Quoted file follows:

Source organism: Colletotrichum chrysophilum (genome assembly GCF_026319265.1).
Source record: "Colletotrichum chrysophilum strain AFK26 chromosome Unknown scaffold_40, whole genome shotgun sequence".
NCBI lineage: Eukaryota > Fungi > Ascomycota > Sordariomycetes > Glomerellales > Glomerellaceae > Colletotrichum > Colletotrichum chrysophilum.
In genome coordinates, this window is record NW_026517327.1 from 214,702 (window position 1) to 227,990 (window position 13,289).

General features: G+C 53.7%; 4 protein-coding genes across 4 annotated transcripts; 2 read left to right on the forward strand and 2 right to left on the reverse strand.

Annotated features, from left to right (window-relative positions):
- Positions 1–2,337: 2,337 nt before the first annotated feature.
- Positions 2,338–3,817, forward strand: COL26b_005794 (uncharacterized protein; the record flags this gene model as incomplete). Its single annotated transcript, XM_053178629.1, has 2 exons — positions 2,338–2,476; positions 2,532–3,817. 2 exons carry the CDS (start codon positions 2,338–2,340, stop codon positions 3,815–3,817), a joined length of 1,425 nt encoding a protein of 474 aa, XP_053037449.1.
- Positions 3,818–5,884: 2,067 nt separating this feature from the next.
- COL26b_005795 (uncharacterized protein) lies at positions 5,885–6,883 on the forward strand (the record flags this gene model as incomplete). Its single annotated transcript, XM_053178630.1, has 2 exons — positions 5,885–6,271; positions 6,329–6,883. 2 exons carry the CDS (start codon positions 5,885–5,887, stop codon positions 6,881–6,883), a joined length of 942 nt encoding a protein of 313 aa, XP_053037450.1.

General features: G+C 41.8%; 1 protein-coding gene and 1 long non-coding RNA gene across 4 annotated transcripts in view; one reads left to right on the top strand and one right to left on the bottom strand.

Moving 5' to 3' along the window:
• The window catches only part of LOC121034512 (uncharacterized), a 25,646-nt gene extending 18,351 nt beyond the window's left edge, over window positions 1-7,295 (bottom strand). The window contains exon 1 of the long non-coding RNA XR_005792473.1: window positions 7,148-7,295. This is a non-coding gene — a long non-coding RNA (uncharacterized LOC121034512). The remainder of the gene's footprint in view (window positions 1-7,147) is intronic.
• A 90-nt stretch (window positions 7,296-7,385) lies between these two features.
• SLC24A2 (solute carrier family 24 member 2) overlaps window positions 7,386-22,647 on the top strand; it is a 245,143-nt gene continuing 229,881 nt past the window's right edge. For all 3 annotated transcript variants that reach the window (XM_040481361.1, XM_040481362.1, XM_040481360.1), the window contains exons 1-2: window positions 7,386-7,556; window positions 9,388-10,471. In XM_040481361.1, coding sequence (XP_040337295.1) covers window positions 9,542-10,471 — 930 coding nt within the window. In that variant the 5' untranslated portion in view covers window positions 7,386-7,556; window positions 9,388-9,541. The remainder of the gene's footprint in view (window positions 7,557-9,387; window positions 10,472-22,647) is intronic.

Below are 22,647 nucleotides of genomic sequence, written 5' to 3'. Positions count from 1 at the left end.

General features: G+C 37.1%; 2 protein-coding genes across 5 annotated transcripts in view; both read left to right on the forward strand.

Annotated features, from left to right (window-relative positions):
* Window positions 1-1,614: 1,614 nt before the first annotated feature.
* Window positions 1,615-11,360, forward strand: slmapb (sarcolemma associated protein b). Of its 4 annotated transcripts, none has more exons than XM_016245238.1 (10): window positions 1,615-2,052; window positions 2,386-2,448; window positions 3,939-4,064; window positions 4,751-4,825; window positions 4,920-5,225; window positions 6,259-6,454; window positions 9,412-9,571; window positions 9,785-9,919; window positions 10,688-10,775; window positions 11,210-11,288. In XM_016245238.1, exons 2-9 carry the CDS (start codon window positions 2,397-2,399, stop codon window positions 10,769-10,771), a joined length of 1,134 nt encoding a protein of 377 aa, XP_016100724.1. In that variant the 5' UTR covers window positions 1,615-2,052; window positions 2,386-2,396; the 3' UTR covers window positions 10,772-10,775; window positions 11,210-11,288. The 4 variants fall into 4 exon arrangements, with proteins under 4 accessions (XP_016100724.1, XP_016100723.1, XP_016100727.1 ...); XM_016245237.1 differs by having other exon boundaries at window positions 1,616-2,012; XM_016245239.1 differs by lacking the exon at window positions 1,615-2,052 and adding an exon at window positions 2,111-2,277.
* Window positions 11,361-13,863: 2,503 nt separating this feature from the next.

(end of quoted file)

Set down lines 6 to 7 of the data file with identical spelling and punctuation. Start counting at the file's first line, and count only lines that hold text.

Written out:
Annotated features, from left to right (window-relative positions):
- Positions 1–2,337: 2,337 nt before the first annotated feature.